Talking About Inheritance Planning in 2023

Values-Based Inheritance Planning

Inheritance is the third rail in financial planning. Absolutely no one wants to go there. Yet when you think about your financial circumstances ten, twenty, or even thirty years from now, you need to estimate, even roughly, any wealth you might inherit.  Without it, you’re flying blind whenever you answer important questions about your future.  For instance:

  • When can I afford to retire?
  • If I/we buy a more expensive house now, will the mortgage still be affordable, even without a regular paycheck?
  • Will we be able to send the kids to private colleges?
  • How will an inheritance impact my estate planning?

These are the kinds of issues that often prompt people, when they reach middle-age, to begin working with a financial planner. One or both of their parents may still be living. Whenever that changes, it will inevitably change their children’s retirement assets and estate plan. That’s why it’s so important, whether you’re single or a couple, to include inheritance as a component of your financial planning.

Breaking a Taboo

But many, if not most, people are loathe to raise the topic with their parents. Some families never talk about money. It would seem gauche to violate this taboo. In other families, such a conversation would open an emotional can of worms. There may be equity issues between siblings. (“Mom always liked you best.”) The picture may be even more complicated if there’s a disabled sibling, stepparent, or stepchildren in the picture.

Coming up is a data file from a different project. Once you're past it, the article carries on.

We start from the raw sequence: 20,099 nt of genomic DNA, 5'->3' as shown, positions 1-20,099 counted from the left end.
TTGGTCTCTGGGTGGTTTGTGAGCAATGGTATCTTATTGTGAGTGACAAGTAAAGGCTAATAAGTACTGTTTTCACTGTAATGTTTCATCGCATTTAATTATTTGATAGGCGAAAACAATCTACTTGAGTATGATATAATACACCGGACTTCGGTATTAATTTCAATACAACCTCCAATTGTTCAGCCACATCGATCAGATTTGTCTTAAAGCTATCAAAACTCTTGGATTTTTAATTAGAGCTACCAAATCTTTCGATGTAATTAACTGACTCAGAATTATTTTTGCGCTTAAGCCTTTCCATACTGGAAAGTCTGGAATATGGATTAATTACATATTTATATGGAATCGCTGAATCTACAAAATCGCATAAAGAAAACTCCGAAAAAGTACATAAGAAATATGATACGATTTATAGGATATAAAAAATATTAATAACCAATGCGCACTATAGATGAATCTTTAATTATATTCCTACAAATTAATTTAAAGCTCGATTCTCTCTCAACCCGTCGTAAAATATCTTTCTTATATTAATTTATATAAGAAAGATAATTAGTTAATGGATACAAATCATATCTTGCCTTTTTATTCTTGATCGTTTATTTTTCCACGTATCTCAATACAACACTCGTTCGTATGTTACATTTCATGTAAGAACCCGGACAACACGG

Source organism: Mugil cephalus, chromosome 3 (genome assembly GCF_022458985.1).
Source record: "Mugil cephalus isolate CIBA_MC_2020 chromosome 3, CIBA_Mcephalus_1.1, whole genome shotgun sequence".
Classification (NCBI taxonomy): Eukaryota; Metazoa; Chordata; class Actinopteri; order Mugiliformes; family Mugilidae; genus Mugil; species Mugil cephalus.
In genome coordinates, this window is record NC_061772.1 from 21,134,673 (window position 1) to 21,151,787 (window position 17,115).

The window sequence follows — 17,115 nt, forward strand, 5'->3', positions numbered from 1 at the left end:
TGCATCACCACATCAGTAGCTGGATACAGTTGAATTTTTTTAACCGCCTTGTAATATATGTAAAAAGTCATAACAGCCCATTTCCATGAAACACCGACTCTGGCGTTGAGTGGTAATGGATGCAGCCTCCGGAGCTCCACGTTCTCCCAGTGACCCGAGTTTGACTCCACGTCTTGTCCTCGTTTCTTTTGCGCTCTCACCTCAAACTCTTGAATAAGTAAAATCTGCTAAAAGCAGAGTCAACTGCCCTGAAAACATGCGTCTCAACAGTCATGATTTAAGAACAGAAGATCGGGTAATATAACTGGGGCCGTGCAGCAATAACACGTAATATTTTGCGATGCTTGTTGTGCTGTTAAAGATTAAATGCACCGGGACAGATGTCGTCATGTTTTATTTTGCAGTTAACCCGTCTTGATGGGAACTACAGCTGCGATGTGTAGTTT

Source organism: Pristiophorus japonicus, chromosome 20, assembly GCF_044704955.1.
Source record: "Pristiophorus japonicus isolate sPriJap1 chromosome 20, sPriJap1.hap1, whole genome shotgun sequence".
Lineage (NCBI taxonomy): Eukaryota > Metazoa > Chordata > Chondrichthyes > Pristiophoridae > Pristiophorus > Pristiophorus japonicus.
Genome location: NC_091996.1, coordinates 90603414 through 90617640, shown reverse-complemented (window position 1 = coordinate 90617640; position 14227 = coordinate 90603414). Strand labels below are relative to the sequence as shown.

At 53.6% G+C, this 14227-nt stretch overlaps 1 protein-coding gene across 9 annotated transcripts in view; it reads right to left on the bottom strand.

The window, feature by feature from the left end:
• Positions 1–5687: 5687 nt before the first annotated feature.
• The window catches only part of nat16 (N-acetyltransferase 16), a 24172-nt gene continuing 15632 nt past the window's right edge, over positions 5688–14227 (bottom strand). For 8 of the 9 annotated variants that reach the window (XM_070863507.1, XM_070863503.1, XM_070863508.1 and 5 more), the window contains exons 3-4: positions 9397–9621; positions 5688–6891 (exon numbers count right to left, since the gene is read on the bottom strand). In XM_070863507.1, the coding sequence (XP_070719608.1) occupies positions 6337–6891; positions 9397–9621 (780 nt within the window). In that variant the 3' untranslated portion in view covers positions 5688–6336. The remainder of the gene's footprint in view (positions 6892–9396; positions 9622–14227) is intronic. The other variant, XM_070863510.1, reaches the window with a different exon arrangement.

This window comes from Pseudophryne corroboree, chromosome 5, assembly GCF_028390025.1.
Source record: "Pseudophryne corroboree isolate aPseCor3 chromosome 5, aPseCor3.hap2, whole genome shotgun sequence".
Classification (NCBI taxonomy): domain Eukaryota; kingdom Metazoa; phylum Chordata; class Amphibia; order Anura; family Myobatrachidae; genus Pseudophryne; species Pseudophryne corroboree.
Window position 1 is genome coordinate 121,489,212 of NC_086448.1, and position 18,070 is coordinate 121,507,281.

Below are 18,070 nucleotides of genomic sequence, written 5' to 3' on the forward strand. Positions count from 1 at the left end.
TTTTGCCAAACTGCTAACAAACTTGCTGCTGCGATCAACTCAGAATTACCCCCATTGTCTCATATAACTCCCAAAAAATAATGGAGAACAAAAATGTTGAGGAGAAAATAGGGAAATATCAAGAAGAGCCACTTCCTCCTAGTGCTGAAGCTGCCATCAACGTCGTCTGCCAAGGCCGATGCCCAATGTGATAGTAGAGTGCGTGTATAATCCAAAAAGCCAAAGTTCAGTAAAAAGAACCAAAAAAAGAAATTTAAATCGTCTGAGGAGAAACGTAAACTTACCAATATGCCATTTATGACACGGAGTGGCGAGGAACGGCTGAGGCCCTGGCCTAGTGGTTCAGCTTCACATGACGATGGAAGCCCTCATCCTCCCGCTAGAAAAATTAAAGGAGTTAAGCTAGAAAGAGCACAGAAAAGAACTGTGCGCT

You may have many reasons to avoid the topic of inheritance. You may see self-sufficiency as a badge of honor. Rather than “depending” on the estate that your parents sacrificed and worked hard to build, you are determined to stand on your own two feet.

No matter what your rationale, you’re doing yourself―and perhaps others―a disservice if talking about inheritance remains off limits.

How a Financial Planner Can Help

An experienced financial planner understands that you, like many other clients, might prefer to remain in the dark than to talk to your parent about an inheritance. Nevertheless, to be thorough, planners would benefit greatly by including even a rough estimate of potential inheritance in your financial plan. They can also suggest questions you might ask your parents to get the conversation going.

In most cases, children want what’s going to be best for their parents, including their financial well-being for however long they live. Parents, in turn, hope to leave as much as possible to their heirs. Parents also hope their children are making sound decisions about their own futures and would be glad to help them do it.

We're Here to Help You

Our professional practice is called financial planning, but it’s really life planning. Good financial planning involves working at the intersection of the empirical and the emotional to provide the context to ensure the plan reflects who you are, the specifics of your life and the things that matter most to you.

The result? You’ll be more likely to achieve your desired outcomes and gain peace of mind.

If you're looking for financial clarity, please don't hesitate to contact us for a complimentary consultation.

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